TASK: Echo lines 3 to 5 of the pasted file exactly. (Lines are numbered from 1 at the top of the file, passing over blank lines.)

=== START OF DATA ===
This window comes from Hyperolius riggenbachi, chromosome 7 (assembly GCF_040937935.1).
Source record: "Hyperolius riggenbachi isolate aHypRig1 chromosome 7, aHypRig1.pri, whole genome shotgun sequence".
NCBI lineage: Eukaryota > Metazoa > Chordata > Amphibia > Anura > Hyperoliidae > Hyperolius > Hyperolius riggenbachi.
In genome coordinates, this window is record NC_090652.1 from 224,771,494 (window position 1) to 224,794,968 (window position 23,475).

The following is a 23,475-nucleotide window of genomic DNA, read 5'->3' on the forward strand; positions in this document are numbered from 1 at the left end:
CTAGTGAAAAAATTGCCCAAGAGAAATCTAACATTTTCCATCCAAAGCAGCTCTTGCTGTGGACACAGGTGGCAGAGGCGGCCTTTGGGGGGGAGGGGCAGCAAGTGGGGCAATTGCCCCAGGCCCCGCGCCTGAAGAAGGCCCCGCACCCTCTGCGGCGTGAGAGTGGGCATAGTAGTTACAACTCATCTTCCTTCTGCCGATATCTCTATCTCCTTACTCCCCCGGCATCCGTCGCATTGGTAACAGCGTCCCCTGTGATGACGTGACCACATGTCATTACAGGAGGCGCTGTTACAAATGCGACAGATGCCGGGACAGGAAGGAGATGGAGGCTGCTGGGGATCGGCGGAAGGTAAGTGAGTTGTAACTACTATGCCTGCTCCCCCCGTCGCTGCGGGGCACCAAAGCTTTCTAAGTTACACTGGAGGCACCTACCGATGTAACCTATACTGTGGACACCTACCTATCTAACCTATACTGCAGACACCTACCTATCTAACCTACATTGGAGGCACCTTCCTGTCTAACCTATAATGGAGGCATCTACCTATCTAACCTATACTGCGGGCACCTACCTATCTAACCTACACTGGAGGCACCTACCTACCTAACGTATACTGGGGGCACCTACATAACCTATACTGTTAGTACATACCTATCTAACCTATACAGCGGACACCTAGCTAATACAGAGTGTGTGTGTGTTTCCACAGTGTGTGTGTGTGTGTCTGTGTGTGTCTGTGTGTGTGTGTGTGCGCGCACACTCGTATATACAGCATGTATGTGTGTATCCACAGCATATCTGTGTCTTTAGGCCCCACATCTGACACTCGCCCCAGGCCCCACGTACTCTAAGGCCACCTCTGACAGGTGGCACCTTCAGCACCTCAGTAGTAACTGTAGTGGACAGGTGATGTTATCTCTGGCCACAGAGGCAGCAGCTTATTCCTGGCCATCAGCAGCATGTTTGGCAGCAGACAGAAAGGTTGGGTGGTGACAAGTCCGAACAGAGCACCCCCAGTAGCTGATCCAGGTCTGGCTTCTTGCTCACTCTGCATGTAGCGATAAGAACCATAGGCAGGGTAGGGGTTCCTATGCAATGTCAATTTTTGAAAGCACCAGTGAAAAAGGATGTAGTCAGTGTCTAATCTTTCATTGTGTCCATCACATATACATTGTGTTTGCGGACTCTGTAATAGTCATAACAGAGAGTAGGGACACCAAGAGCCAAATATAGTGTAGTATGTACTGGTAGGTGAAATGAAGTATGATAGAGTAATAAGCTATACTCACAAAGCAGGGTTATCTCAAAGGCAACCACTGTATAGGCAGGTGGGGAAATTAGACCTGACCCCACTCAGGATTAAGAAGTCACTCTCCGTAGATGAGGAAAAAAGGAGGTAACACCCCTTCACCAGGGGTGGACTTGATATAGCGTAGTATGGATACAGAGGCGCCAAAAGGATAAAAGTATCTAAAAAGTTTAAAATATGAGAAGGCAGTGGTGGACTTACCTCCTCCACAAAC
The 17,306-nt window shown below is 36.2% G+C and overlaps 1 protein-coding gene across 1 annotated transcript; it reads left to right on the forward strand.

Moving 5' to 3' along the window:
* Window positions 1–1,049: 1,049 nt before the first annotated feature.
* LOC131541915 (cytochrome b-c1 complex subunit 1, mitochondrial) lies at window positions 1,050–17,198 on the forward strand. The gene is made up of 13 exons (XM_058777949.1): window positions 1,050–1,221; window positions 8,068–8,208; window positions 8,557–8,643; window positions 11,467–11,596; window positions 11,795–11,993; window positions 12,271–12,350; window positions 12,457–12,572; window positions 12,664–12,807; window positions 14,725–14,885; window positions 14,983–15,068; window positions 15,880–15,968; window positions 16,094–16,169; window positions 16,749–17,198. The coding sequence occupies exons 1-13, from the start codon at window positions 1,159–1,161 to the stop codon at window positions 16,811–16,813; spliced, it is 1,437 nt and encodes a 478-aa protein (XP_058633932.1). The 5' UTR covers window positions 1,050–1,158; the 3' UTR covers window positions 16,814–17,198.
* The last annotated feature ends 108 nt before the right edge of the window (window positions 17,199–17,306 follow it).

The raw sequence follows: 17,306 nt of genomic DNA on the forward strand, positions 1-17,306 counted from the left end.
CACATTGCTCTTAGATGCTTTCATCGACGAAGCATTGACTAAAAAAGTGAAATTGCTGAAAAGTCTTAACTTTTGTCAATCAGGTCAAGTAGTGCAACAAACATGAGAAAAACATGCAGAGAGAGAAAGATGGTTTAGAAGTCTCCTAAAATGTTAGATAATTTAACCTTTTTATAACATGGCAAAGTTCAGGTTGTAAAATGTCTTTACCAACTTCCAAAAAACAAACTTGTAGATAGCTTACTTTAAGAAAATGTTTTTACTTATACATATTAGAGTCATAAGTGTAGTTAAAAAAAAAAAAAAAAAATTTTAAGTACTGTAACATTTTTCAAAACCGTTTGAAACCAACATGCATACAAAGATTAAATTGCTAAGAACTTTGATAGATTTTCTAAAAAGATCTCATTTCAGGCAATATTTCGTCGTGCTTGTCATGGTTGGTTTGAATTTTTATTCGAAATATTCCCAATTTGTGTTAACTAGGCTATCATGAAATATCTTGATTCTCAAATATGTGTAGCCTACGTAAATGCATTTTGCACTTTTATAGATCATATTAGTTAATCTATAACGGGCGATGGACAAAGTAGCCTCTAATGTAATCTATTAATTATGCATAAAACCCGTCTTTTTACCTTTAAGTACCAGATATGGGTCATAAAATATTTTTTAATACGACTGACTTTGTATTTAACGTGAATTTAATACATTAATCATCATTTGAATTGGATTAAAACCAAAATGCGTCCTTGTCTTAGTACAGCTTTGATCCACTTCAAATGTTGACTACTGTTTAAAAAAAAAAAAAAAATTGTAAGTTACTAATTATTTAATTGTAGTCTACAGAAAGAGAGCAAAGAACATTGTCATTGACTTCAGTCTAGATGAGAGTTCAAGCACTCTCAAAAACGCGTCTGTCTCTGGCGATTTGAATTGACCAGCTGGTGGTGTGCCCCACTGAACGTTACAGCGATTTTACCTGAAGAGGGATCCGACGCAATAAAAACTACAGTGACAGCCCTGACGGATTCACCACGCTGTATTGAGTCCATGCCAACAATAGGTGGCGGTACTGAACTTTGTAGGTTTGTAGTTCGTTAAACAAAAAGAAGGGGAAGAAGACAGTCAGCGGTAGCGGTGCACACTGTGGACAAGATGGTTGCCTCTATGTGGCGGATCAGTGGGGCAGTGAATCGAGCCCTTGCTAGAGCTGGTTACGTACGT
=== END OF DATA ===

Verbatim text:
NCBI lineage: Eukaryota > Metazoa > Chordata > Amphibia > Anura > Hyperoliidae > Hyperolius > Hyperolius riggenbachi.
In genome coordinates, this window is record NC_090652.1 from 224,771,494 (window position 1) to 224,794,968 (window position 23,475).

The following is a 23,475-nucleotide window of genomic DNA, read 5'->3' on the forward strand; positions in this document are numbered from 1 at the left end: